And that’s what we did. Well, that’s what he did. A good part of the time, I was pretending.

Childless couples like us often have big social lives and during the pandemic, thanks to Zoom, we continued ours with a vengeance. But as Ed got sicker and when he got on the heavy meds — thank you hospice — we had to cut down on our time with friends. Ed continued to work on his math book. Did I mention he was writing a math book as he was dying? He managed to finish it four days before he died, and the book, incredibly, has recently been published. I’m thinking of having a party of close friends. First, though, I must get into more of a party mood than I am now. I’m trying. A psychiatrist helps. This guy is the one I saw before I married Ed; I hadn’t been any good at choosing men and was worried I might be making another mistake. The psychiatrist didn’t seem to think so. He was right, obviously. Anyway, I got his email and wrote to him. He wrote back that he was 1) still alive and 2) still working. So, for the past year or so he’s been trying to get me to cheer up. Well, that’s not quite correct. Mainly, he wants to help me get out of the black hole I still seem to be in.

Of course, I realize I have no right to be in a black hole. All I need to do is open any newspaper or turn on NBC News, where I used to be a correspondent, to know that I have no right to sadness and certainly no right to misery in the world we live in today. But one reason I’m confessing is that I know there are a lot of us who are in my situation and feel the way I do. Even the ones who have children don’t often live near the children. Or the children aren’t kind, or they have their own problems. And some of us oldsters are a lot sicker than I am. One of the nastiest surprises about being 86 is that you probably have something wrong with you, something that makes you feel your body wasn’t meant to last this long. And of course, there’s Covid. Even if you don’t have it, you’re probably still nervous about getting it. Especially now that you’re alone.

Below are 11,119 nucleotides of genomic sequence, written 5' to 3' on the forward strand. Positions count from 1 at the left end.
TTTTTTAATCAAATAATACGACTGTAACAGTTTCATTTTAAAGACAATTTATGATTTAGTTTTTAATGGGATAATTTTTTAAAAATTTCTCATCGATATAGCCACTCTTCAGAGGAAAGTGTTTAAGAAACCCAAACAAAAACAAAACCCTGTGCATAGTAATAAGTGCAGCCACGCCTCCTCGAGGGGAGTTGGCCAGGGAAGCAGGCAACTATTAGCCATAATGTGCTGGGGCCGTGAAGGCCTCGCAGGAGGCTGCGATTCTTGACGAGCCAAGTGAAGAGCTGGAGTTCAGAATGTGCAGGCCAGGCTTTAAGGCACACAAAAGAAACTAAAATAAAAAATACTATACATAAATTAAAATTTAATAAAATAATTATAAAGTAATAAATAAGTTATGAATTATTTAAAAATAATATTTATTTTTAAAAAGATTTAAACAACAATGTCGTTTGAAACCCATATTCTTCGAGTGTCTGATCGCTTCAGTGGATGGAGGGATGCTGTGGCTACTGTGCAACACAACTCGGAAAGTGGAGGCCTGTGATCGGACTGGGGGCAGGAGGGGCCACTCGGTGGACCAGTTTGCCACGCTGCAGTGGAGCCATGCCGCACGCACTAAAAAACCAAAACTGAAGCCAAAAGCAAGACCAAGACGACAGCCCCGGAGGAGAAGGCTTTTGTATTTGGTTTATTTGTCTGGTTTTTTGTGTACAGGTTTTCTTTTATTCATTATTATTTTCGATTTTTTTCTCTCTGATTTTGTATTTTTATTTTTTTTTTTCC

Although you are alone, there are some ways to be less alone. You can help others with a skill you may have. You can keep in touch with friends, even if they’re not perfect. Plus, I Zoom with friends, which still beats a phone conversation.

Here’s another tip: If you want to keep those friends, don’t forget to ask them how they are doing. That’s something that even happy people often forget to do. And here’s a choice that may work only for yours truly: I read books that have nothing to do with today. Like Trollope. Watching movies doesn’t do much for me, but I know it does a lot for some of us. Physical activity can be cheering. It makes the heart beat in a reassuring way. And if none of that does the trick, many widows can reflect on the fact that the main part of our lives was Covid-free, and free of Vladimir Putin and Donald Trump, in a world far nicer than it is now.

Finally, Friends of Widows, here are a few pointers: The main one is don’t do one sympathetic email with your widowed friend, then disappear. Don’t tell sad stories about your other widowed friends. Don’t (see first paragraph) assume that, after a year or so, the widow is all cheery again. Don’t assume anything about the widow’s finances. And now, just speaking personally: My Christian friends sent flowers; My Jewish friends sent food. Food is better.

Betty Rollin is a former NBC News correspondent and the author of several books including the memoirs “First, You Cry,” which was made into a television movie starring Mary Tyler Moore, and “Last Wish.”